LONDON (Reuters) - St. James’s Place (SJP.L) on Tuesday reported a 0.9 percent fall in first-quarter assets on the back of weaker markets, although the British wealth manager took in net flows of new client money.
A winner from British government moves in recent years to free up how people save for their retirement, the firm said it saw strong demand for its face-to-face advice services and reiterated its growth target for the year.
Group funds fell to 89.9 billion pounds at the end of March from 90.8 billion at end-December after losing 3.4 billion pounds on its investments, in line with or slightly better than analyst forecasts.
During the period, Britain's FTSE 100 .FTSE fell 8.2 percent, its worst quarterly performance since the third quarter of 2011, while the pound strengthened against the dollar.
Around a quarter of St. James’s’ assets are held in UK equities.
Still, it said it had managed to take in 2.6 billion pounds of net new client money and reported a 96 percent retention rate on client funds it already had.
Some 1.6 billion pounds in inflows came from its pensions business, it said.
Under changes to rules on pension savings introduced in recent years, retirees no longer have to buy an annuity, or income for life, from an insurer and can invest anywhere they like, a process many prefer to discuss with an adviser first.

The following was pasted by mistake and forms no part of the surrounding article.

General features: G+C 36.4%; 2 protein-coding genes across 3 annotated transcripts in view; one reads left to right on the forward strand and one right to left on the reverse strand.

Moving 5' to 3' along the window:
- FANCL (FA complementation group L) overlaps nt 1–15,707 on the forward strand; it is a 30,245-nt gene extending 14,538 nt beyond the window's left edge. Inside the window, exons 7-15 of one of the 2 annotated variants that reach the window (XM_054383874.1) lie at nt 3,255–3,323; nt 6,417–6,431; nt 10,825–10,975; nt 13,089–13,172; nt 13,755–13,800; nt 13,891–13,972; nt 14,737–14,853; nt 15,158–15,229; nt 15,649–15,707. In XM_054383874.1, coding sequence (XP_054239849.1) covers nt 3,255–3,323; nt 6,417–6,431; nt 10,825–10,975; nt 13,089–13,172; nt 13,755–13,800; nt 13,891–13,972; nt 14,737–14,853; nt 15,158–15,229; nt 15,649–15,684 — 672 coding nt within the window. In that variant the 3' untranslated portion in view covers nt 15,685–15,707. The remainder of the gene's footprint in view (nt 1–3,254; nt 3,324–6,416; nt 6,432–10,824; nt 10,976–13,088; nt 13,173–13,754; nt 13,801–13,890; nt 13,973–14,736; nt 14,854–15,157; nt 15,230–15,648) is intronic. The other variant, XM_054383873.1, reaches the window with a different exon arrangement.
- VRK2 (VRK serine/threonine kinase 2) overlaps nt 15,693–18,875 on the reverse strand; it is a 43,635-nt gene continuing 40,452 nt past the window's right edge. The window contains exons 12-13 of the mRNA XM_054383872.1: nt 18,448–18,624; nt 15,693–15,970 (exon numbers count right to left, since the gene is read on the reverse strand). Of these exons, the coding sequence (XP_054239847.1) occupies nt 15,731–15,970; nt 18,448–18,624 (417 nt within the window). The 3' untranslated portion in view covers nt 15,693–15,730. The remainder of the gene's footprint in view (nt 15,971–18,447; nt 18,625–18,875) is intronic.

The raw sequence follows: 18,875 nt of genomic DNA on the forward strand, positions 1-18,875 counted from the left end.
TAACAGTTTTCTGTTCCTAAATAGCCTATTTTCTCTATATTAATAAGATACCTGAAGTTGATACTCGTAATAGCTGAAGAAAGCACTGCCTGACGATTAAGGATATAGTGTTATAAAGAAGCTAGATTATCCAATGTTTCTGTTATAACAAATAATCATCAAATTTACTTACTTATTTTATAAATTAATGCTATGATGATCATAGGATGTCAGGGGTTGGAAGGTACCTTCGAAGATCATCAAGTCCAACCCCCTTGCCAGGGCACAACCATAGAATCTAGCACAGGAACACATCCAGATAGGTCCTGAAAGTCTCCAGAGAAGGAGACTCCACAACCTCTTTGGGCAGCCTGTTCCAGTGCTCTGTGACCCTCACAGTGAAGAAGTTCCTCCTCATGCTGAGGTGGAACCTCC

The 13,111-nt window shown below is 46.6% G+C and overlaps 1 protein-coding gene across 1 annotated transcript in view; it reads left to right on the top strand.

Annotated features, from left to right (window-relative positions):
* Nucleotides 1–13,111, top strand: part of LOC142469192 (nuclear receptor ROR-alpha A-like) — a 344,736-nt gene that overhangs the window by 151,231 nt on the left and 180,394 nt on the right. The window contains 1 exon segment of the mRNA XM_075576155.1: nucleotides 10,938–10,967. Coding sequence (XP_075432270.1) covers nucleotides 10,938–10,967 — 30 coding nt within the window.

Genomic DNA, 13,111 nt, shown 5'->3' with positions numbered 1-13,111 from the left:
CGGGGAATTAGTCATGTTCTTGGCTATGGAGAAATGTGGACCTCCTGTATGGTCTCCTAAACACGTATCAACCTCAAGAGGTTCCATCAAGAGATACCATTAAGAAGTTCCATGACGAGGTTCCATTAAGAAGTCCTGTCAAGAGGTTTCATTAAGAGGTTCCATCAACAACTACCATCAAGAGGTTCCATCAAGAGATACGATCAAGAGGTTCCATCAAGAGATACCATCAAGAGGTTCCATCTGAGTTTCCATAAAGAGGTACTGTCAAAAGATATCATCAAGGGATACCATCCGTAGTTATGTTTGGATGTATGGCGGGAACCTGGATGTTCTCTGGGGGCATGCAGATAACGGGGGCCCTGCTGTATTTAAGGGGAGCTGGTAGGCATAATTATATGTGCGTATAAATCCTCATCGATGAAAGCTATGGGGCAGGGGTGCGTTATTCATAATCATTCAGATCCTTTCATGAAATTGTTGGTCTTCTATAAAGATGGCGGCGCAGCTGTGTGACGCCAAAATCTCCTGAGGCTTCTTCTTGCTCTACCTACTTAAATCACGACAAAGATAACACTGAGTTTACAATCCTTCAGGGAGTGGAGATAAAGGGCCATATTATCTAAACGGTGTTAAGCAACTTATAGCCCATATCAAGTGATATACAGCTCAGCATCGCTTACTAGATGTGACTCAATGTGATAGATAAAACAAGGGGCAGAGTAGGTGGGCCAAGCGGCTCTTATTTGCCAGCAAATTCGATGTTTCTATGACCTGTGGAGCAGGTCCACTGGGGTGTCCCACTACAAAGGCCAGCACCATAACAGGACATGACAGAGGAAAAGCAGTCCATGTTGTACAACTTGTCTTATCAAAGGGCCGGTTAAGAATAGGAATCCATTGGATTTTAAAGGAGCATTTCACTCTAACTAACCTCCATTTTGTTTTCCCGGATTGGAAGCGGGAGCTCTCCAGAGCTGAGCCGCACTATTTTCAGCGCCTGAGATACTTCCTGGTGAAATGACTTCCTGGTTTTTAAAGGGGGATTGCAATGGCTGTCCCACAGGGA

“We continue to see a growing market for trusted face-to-face financial advice and believe St. James’s Place remains ideally placed to meet this need,” Chief Executive Andrew Croft said.
“This growing market, together with the strong start we have made to 2018, reinforces our confidence in our ability to achieve our stated objective of 15-20 percent growth in gross inflows during 2018 and beyond.”
St James’s Place shares were down 0.4 percent at 0710 GMT, slightly under-performing the wider market.
JPMorgan analyst Ashik Musaddi said the company had “reported yet another solid quarterly net inflows and FUM [funds under management] data” in a note to clients, and reiterated his ‘Outperform’ rating on the stock.
Reporting by Simon Jessop; editing by Carolyn Cohn and Jason Neely